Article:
SERMON – A TALE OF TWO VOICES – REV. PAUL DAKIN, MAY 5, 2019

A TALE OF TWO VOICES

A sermon based on Acts 9:1-20

First Baptist Church of Lynchburg

May 5, 2019

By Paul Dakin

May the words of my mouth and the meditations of our hearts be acceptable in Your sight, O Lord our Strength and our Redeemer. Amen.

 

Sometimes, when you follow God’s lead, you never can tell what the outcome will be…

 

One day in May 1934, a 15 year old boy came home from school and set out to pitch hay to the mules with one of the hired hands at his family’s dairy farm in North Carolina. The two heard singing from behind the barn and the hired man wondered aloud what was happening. The boy said, “I guess they’re some fanatics that have talked Daddy into using the place.” It turned out to be a prayer meeting that was being held in the pasture of his family’s farm.

 

The 15 year old was a church-going kid, but the idea of becoming a minister had never been seriously entertained in his mind. His real interests lay elsewhere. He was ready to graduate from high school, to leave the dairy farm far behind and then one day to make his living by playing professional baseball. That was his dream.

 

That fall, an evangelist named Mordecai Ham came to town and preached an 11 week evangelistic crusade. (Anyone remember when revivals would last for eleven weeks—or longer? I honestly cannot imagine what that must have been like…)

 

At first, the 15 year old wanted no part of it. The evangelist was known for exposing and condemning the sins of the communities wherever he preached. There were even rumors that there were going to be protests staged at the revival meetings by some of the teenagers of the community in opposition to the preacher’s messages.

 

In the midst of these developments, a friend named Albert McMakin said to the young man, “Why don’t you come out and hear our fighting preacher?” He confessed that he liked the idea of listening to a “fighting preacher”…sounded intriguing. He wanted to watch the show. The deal was clinched when Albert offered to let his friend drive his dairy truck to the meetings. So he went that evening to the revival…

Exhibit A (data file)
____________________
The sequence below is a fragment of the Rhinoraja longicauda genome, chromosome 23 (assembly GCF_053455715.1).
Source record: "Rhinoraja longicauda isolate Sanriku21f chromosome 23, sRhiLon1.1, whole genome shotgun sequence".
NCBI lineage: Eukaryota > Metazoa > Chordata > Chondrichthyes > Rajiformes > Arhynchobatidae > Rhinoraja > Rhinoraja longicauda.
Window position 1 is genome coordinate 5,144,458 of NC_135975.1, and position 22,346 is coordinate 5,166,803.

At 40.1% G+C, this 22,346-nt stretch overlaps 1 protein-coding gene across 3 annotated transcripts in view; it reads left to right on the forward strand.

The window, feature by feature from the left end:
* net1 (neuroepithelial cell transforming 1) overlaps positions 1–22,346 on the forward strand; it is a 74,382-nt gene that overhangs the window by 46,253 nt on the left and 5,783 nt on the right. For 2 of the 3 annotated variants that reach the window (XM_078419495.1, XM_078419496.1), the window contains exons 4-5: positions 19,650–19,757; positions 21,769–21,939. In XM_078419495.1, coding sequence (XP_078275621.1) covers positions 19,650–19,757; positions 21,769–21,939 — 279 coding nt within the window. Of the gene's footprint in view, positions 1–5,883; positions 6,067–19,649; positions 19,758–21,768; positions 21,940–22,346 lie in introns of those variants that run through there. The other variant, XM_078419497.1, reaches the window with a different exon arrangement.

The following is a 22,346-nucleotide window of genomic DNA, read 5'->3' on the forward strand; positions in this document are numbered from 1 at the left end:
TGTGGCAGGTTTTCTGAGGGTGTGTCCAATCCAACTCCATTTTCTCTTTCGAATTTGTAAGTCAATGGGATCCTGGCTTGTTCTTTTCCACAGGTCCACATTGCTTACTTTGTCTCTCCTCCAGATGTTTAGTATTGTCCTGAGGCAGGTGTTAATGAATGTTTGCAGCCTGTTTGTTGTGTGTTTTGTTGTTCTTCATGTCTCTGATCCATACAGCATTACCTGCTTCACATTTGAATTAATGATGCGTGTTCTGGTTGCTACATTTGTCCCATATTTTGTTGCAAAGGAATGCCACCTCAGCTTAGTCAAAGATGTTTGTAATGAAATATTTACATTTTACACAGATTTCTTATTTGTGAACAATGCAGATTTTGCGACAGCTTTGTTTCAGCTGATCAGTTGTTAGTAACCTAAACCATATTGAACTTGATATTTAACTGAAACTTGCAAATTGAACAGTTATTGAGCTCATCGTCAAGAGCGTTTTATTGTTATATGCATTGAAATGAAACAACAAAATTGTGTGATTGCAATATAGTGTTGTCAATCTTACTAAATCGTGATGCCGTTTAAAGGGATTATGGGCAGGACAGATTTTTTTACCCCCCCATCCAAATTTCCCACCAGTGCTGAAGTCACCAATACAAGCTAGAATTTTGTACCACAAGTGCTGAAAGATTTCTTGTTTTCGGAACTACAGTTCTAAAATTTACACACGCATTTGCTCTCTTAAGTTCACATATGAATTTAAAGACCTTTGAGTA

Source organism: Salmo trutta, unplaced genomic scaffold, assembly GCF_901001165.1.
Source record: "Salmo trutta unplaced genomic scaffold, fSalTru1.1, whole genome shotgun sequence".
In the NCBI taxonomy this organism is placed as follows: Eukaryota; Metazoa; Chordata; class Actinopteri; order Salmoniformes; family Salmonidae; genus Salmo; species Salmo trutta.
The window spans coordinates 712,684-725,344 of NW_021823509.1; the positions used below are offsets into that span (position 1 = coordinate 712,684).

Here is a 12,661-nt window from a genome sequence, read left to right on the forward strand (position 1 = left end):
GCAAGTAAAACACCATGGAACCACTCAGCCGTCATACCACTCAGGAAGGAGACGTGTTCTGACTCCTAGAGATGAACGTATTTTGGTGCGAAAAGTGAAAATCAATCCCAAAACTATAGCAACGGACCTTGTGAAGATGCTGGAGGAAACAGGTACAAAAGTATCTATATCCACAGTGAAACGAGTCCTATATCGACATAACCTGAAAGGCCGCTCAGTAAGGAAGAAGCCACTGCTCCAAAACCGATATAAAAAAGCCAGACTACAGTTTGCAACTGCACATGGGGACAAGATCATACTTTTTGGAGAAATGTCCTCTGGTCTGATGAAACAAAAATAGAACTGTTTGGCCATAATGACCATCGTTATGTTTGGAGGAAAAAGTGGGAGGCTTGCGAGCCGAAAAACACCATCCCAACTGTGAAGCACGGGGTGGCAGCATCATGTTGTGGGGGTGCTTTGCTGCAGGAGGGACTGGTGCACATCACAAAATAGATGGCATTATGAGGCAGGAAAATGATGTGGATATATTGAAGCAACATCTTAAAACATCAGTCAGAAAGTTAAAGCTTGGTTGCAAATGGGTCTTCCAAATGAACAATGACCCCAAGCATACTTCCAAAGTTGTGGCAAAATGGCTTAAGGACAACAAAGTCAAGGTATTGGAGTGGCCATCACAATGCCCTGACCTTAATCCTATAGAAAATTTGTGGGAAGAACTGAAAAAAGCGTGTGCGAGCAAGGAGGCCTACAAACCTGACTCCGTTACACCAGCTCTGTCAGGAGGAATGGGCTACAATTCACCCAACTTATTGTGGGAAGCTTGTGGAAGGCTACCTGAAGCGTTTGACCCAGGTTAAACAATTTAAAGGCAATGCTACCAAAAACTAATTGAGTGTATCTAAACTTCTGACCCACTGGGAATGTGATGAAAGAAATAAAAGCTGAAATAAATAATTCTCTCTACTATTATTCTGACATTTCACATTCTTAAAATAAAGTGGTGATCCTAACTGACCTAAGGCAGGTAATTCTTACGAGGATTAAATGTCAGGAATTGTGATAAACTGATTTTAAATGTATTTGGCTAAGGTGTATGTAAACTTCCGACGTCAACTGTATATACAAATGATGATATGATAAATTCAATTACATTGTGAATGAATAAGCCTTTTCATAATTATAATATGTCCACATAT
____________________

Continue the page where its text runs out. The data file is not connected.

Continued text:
After attending just one meeting, he was hooked. He returned to the meeting night after night—sometimes even taking notes during the sermon. After a while, the young man began to realize that he was restless and even resentful in his soul. He later confessed that he realized that he was spiritually dead inside.

 

A few days later on November 1, six days before his 16th birthday, the young man responded and went forward during the invitation time. He had a life changing experience with the Risen Christ that evening and the whole tenor of his life changed. Though he had his doubts as to what God wanted to him to do with his life, he was never the same again after that night.

 

Sometimes, when you follow God’s lead, you can never tell what the outcome will be…

 

This young man, a few days shy of being 16, would soon give up his dreams of playing professional baseball so that he could follow God’s call. He would eventually become the most famous evangelist of the 20th Century. Over the last 75 years of his life, it has been estimated that he preached to more than 210 million people at the meetings that he conducted. In addition, 2.2 billion people more heard him via radio and television.[1]

 

The young man’s name, as many of you have probably guessed by now, was Billy Graham. And it was due to the influence of a friend named Albert McMakin that he came to the point of decision in his life…and consequently was greatly used by God to expand the kingdom of heaven…Without an unknown friend Albert McMakin, none of us here would have probably ever heard of Billy Graham…

 

Today’s sermon text from Acts 9 is one of the most familiar stories in the book of Acts. It details the dramatic conversion of Saul of Tarsus—who was a virulent enemy of the gospel of Jesus—into Paul, the apostle who took the message of salvation through Christ way beyond the confines of Palestine all the way to Asia Minor, Greece, Italy, and some have suggested even as far as Spain. And a critical part of the story is a man named Ananias. Ananias played the part of Albert McMakin to the Apostle Paul’s Billy Graham…

 

By the time of the first verses of Acts 9, Saul had already acquired the reputation of being a ruthless persecutor of the church of Jesus. Not content to only root out these heretical Christians from the city of Jerusalem, he received the necessary authorization to expand his persecution of the church as far away as Damascus. So that’s where he was headed.

 

As he neared the city, he was struck down by a blinding light from heaven. And he audibly heard the voice of Christ speaking directly to him. This is the first of two times in this passage that God speaks directly to someone. The voice identifies himself as Jesus and asks him why he is persecuting him. Jesus then instructs him to continue into the city and to await further instructions. In addition to hearing the voice of Jesus, Acts tells us that Saul had been struck blind once he got up on his feet. And so Saul does as he was told.